maandag 25 januari 2010

Christmas in the Tropics

For someone who has been used to celebrating Christmas in a cold, gloomy (and sometimes, if we are lucky, in a white!) environment, Christmas in PNG is quite the opposite, and a less traditional way of celebrating this festive season.
In Madang they already started to decorate the shops in October with some kitsch and plastic kind of decorations and with songs as ‘I am dreaming of a white Christmas’ and ‘Driving home for Christmas’ coming out of the speakers. Back in the Netherlands this would really put me into the Christmas mood, but in the tropics every effort the people make just seems so much out of place. Everything feels so artificial and kitsch, and the tropical climate doesn’t really add something good to that. But hey, if you don’t know any better because you grew up in a tropical country, than you’re just fine with it.

Dolly hiding under the table at Karaoke night

'Madang's got talent' at our place in November 2009: the stars of the evening!

Haydn, Leanne and Jon

'We are the Champions'

Anyway, this year I decided to stay in PNG for the Christmas and New Years period. Many people started to leave the country in the first weeks of December, either permanent of just for holidays. It was also the time that many incidents related to security issues had happened in Madang and PNG. One of the long term expat residents was broken into, and was attacked and brutally assaulted by a few men. This was actually the final drop after a range of incidents which happened in the weeks before. Actually months before. We could tell there was a high influx of criminal activities in Madang, which made everything and everyone more tense.
Friends, colleagues and/or other people we know experienced hold-ups at gun points, attempted hold-ups while they were driving in their car, shootings at their cars and so on. We ourselves also experienced that once when we came back from Goroka, while all of a sudden four men with masks and guns jumped on the road and tried to stop the bus. Fortunately the bus driver pushed the accelerator and hit one of the guys. We didn’t really realized what happened until I looked over my shoulder and saw the men with their guns on the road just standing there, trying to grasp what just happened.

The other day I listened to the song ‘Macho City’ by The Steve Miller Band, and unconsciously I changed it into ‘Raskal City’. Lately so many things have happened that Madang has changed into (what we call) a ‘raskal’ city. Since my arrival in PNG I have never really felt safe, but I just learned to accept that. Even before coming out to PNG I knew that it was not an easy country to life in, and that riots, hold-ups, murders, rapes, break ins and many other criminal and cruel things are an every day issue. Even with this knowledge I choose to spend two years of my life in PNG. I realize that PNG is not the only country in the world which has this reputation, but the thing is that hardly anyone knows ANYTHING about this country. Back home people only associate PNG with backwardness and penis gourds, and that’s about it. In my opinion this is not a fair and real image of the country, even though the reality might not be that much better. In Western countries we don’t read anything about the big corruption scandals of the PNG government, the exploitation of natural resources by foreign (mainly Asian) companies, the malnutrition and poor health care system, the submission of and violence against women, the poor education system, the increase of HIV & Aids infections, high rate of child mortality etc. If you read all of this you immediately think this concerns an African country, and in many perspectives it faces the same day to day problems and concerns. However PNG doesn’t get the same attention and aid from the western countries as the African and Southeast Asian countries are getting, because it is too far away and not ‘sexy’ enough to get the individual to sympathise with it. Besides PNG is not that of an interesting trade partner for the western countries due to its reputation of a corrupt system. Developing work and humanitarian aid is often entwined with economical relations. The donor needs something in return like trade in natural resources. PNG mainly has relations with Australia and other countries in the Pacific. China is an emerging economical partner and is actually taking over a lot of businesses and companies. In most cases these deals often only benefit high politicians and businessmen and do not reach the ordinary village man. Money stays in the higher levels of society and doesn’t trickle down to the ordinary people of PNG.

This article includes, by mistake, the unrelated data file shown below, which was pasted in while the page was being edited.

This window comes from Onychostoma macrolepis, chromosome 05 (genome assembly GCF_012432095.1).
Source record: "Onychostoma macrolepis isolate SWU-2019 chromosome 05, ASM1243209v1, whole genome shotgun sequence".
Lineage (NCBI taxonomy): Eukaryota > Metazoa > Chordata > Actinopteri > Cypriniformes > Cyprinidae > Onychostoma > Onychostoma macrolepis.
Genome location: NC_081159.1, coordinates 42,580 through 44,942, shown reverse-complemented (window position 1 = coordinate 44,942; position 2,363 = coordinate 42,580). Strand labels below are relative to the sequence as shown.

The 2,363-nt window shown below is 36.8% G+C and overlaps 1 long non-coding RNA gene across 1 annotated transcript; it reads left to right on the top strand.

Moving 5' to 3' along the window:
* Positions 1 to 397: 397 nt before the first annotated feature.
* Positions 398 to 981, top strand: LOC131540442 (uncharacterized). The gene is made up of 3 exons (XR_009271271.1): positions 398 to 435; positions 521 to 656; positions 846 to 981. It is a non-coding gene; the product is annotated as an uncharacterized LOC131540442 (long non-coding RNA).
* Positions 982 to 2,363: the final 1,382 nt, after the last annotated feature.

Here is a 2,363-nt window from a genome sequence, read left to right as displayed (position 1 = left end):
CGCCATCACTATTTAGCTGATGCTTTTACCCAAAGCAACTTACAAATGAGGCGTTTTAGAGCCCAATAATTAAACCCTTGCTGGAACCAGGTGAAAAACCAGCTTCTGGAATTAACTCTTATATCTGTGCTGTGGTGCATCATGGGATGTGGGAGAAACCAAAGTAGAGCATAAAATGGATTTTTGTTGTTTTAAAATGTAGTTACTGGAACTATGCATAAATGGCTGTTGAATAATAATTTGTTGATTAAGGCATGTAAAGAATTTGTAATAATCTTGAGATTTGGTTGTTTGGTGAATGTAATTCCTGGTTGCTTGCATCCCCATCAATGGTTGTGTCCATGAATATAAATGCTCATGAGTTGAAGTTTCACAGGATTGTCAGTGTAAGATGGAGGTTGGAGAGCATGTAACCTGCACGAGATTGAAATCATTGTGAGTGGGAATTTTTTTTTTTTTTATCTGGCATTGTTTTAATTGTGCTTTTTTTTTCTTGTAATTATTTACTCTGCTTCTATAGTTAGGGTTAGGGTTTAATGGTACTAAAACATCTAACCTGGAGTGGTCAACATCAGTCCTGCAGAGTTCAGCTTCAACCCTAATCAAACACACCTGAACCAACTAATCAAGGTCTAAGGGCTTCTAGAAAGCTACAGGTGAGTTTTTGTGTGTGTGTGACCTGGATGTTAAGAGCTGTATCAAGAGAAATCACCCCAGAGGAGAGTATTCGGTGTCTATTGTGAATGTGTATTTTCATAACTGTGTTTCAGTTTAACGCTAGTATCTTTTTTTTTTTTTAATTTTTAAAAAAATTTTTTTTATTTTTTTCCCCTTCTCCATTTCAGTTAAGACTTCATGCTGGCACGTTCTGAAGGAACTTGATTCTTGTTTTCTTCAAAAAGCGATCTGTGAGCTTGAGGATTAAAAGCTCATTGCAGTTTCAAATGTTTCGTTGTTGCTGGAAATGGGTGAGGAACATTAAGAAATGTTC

The daily news in the newspaper is therefore quite depressing. Everyday we read about big money scandals done by politicians, corruption, mismanagement of funds, etc. If you turn the page you read about the beheading of a woman who was accused of sorcery by the people of her village. The article under that one is about a young man (son of a local politician) who broke in to a safe house where young girls stay who are HIV infected. He raped one of the girls. A discussion started about if he had to go for trial or that his possible infection of HIV might be enough punishment for him…